More troublesome to hide is the fact that these aren’t ordinary glasses, period. North deserves some serious kudos for how compact it managed to slim the first-generation Focals down, certainly. I’ve been trying out prototype smart glasses for several years now, from a variety of companies, and shrinking everything into a form-factor that comes even close to regular eyewear is incredibly tough. That Focals do that is an achievement worthy of high praise.
They’re not perfect, though. The primary bulk is around the arms, where they meet the lenses. That’s where the batteries, the processor and other components, the microphones, and the projector system are all contained, and as a result they’re much chunkier than the arms of a standard pair of regular glasses.
Look at Focals dead-on from the side and you won’t really see it; from straight ahead, the bulging arms are a little more obvious. But at any sort of angle, assuming you’ve got short hair that doesn’t cover it all up, people are going to clock that these aren’t your typical glasses. Expect questions, though that’s probably not out of line for any early-adopter with a first generation product.
When the stars align, Focals are near-sublime
If I sound overly critical of Focals, you should know that it comes from a place of love. I’ve wanted the smart glasses form-factor to exist as a consumer product – something you can go out and buy, rather than just as a sci-fi movie prop or a weird proof-of-concept – for decades. I think augmented reality is legitimately one of the most exciting segments in the industry, and I do believe that things like smart glasses are the form-factor of the (near) future.
Focals have given me addicting glimpses of how that future will work. Having a notification float into view, and responding to it with a quick voice command, can be much quicker than pulling out my phone and doing it the traditional way.
I’d worried a little that having my digital world suspended in front of my face might make it hard to pull myself away from it. The reality is, though, that I’m far less likely to go off on an internet tangent through Focals than I am on my phone. I am, it seems, singularly incapable of seeing a notification on my lock screen, opening it on my phone, reacting to it, and then putting the phone down again. Far more likely is that I deal with the notification, then get distracted with my email, or Twitter, or Instagram, or… well, you get the picture.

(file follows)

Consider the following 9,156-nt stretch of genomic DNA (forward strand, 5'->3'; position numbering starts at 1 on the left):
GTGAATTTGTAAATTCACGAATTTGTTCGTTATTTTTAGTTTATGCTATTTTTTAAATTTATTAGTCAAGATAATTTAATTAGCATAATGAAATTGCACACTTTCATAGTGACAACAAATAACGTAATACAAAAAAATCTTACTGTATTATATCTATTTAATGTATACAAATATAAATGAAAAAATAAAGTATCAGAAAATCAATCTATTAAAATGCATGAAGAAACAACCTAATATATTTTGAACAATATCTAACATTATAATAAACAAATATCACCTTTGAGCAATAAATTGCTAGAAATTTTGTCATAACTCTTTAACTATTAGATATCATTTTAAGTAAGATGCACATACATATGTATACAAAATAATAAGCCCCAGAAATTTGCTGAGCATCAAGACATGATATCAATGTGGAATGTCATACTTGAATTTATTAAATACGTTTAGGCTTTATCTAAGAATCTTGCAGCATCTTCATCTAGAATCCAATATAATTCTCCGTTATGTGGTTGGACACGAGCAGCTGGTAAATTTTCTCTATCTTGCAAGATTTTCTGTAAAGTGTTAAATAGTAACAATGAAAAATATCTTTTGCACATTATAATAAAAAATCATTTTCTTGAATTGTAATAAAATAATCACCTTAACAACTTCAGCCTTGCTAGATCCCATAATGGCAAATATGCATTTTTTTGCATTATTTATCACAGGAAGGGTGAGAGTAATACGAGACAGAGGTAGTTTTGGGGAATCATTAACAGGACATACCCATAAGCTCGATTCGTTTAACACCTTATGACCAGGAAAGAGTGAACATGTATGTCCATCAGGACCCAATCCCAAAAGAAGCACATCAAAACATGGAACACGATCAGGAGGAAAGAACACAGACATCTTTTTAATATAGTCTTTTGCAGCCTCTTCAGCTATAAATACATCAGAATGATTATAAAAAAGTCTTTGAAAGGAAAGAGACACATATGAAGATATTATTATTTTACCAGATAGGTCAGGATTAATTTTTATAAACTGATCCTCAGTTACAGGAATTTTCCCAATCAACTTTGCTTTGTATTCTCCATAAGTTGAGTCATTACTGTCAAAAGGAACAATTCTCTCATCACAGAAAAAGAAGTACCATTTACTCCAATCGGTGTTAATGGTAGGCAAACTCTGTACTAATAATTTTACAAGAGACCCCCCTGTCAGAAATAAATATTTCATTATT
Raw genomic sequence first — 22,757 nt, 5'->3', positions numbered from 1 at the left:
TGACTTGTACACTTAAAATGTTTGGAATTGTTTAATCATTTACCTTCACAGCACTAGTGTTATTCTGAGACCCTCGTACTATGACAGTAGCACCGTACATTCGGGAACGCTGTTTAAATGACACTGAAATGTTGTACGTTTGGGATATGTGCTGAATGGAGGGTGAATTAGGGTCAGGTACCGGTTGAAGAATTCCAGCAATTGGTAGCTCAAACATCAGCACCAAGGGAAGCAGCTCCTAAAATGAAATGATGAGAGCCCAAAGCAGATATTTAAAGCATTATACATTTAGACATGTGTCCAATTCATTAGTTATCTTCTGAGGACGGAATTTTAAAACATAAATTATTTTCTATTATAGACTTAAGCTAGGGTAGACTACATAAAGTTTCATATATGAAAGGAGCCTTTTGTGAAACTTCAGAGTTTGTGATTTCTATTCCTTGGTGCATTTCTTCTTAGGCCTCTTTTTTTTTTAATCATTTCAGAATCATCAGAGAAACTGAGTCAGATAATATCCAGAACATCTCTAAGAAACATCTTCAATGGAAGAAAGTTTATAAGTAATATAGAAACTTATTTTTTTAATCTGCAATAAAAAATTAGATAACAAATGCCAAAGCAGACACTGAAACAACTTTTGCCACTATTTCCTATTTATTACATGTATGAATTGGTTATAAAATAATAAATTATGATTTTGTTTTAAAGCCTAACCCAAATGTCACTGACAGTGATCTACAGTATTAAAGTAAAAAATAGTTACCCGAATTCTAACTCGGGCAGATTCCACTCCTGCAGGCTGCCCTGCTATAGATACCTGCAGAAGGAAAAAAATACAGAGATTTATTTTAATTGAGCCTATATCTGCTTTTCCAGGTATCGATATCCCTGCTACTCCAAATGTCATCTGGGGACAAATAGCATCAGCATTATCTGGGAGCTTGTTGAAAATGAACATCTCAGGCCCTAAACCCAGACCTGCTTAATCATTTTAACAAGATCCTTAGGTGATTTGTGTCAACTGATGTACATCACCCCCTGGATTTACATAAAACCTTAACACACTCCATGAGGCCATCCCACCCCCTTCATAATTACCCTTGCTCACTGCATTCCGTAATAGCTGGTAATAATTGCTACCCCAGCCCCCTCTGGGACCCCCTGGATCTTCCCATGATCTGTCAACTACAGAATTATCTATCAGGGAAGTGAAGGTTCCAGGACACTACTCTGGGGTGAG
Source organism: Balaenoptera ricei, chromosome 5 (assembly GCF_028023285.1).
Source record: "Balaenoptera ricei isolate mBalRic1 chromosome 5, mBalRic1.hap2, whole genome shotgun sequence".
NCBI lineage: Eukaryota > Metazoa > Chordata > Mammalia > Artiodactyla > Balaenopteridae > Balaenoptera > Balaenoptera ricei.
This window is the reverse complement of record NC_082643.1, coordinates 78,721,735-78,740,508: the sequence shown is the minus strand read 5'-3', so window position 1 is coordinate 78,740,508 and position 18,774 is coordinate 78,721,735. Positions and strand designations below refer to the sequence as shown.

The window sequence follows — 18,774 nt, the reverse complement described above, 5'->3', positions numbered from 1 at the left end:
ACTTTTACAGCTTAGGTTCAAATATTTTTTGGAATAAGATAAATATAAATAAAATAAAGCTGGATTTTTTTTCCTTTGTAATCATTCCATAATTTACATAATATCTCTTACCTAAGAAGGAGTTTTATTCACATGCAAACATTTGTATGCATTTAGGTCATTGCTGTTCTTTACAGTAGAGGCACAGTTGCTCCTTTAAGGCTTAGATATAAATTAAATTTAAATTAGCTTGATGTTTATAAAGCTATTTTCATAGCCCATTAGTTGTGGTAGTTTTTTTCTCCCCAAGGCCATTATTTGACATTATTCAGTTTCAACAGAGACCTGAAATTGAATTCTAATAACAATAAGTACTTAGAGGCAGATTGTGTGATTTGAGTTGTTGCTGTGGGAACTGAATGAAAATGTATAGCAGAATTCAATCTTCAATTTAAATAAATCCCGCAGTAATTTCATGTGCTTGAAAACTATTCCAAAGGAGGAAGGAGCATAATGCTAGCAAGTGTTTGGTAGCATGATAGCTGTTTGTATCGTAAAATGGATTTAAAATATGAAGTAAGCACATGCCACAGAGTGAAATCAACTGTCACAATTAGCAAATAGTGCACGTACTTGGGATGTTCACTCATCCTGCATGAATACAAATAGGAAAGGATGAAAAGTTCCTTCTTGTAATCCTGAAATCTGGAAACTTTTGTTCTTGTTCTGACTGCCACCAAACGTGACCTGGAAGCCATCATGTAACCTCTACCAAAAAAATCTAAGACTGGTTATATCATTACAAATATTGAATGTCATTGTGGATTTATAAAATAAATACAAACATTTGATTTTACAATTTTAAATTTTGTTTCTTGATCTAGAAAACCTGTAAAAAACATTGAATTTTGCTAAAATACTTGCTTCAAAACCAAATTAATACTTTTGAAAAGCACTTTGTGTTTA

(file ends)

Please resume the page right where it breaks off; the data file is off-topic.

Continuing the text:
Focals may have a range of functionality, but it feels far more task-biased than your iPhone or Galaxy does. If I check the weather forecast on Focals, I’m not going to then segue into my inbox. You can see your Twitter mentions – and Like, Retweet, or Reply – but this really isn’t the form-factor to keep up with a fast-moving timeline. North’s app sensibly allows you to choose which of your phone notifications make it through to your eyeline, too, and automatically mutes them when it senses you’re driving.
Just as was the case with smartwatches, I think we’re still in the early, discovery days of figuring out how smart glasses fit into our overall collection of personal devices. My Apple Watch hasn’t replaced my iPhone, but it has augmented it; my smart speaker hasn’t supplanted apps, but it has proved to be a shortcut to their key functionality.
North offers a tantalizing glimpse of how digital eyewear may fit into that too. One thing I’ve particularly liked was the plurality of ways to control Focals. Unlike Google Glass’ side-mounted trackpad – which always made me feel like I was cosplaying Star Trek: TNG‘s Geordi La Forge – you navigate primarily using a wireless plastic ring with a tiny joystick on top, which North calls the Loop. I’m not a ring-wearer normally, and so having the Loop on my finger felt a bit strange initially, but it turned out to be a great, unobtrusive way to move through the Focals interface.
Alternatively, there’s voice control. You can use voice-to-text to respond to messages, for example, or talk to Alexa just as you would with a smart speaker. I’m always a little self-conscious to use voice command systems out in public, but Focals’ microphone was at least sensitive enough that it could usually pick up my relatively quiet murmuring rather than demanding I bellow instructions like a marching band leader.